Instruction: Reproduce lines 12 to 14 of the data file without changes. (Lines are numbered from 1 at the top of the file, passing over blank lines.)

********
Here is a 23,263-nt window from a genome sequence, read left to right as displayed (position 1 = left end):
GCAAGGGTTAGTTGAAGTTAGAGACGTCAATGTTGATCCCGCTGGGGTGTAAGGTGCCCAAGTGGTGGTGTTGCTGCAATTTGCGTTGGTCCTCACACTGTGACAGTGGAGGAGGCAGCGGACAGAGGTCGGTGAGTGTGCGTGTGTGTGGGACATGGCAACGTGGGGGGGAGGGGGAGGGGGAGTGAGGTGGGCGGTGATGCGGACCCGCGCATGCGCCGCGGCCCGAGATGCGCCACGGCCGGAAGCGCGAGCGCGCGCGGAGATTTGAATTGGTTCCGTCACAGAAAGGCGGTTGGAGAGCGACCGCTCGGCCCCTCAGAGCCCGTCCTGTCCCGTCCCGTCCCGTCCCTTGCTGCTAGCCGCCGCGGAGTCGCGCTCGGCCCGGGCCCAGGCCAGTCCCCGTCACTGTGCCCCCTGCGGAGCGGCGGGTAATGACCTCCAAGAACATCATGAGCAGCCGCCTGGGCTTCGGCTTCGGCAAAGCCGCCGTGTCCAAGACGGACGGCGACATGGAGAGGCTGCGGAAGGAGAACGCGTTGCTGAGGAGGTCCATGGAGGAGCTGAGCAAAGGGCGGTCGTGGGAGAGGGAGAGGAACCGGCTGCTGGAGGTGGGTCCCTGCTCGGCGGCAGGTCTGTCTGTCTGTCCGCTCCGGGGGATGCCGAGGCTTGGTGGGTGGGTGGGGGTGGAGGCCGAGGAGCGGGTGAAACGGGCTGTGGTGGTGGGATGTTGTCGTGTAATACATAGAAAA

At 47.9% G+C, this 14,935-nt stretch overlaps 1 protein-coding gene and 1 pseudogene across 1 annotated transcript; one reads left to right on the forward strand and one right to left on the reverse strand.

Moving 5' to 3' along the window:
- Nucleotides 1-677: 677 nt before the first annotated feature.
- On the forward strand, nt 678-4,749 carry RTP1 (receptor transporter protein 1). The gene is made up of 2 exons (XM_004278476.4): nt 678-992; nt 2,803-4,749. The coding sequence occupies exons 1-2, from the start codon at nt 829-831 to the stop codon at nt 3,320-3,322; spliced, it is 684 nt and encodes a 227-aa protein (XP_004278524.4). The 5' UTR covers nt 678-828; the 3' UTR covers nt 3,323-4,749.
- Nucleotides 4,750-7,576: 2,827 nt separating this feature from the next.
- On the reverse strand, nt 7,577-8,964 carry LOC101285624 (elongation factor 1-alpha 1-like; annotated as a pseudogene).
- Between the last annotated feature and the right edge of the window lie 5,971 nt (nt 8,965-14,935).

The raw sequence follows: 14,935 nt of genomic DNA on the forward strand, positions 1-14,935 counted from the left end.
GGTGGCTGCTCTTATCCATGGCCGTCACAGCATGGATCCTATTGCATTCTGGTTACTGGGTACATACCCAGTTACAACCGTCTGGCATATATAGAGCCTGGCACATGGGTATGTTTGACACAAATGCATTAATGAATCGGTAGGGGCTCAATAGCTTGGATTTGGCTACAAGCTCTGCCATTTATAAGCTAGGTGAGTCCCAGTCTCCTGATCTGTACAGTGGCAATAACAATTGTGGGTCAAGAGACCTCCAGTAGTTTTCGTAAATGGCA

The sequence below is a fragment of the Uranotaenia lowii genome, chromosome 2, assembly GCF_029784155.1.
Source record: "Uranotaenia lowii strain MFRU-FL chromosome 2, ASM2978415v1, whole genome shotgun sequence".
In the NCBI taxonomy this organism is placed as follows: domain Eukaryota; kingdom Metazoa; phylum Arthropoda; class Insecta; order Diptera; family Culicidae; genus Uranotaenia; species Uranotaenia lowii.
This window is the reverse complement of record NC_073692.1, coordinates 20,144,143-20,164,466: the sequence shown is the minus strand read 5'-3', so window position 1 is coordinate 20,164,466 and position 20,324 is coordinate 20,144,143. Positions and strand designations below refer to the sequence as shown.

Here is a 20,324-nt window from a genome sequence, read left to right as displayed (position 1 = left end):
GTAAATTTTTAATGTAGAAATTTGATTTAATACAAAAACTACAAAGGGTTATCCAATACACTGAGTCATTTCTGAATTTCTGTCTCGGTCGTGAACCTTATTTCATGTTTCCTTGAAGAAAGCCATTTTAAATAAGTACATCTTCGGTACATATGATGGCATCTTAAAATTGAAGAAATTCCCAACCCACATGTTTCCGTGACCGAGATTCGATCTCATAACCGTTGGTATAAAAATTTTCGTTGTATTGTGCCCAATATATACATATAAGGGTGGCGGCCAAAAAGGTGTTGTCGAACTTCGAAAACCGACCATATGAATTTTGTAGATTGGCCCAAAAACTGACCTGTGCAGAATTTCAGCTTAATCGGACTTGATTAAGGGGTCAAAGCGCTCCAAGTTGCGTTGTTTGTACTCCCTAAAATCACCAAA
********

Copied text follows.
The sequence below is a fragment of the Uranotaenia lowii genome, chromosome 2, assembly GCF_029784155.1.
Source record: "Uranotaenia lowii strain MFRU-FL chromosome 2, ASM2978415v1, whole genome shotgun sequence".
In the NCBI taxonomy this organism is placed as follows: domain Eukaryota; kingdom Metazoa; phylum Arthropoda; class Insecta; order Diptera; family Culicidae; genus Uranotaenia; species Uranotaenia lowii.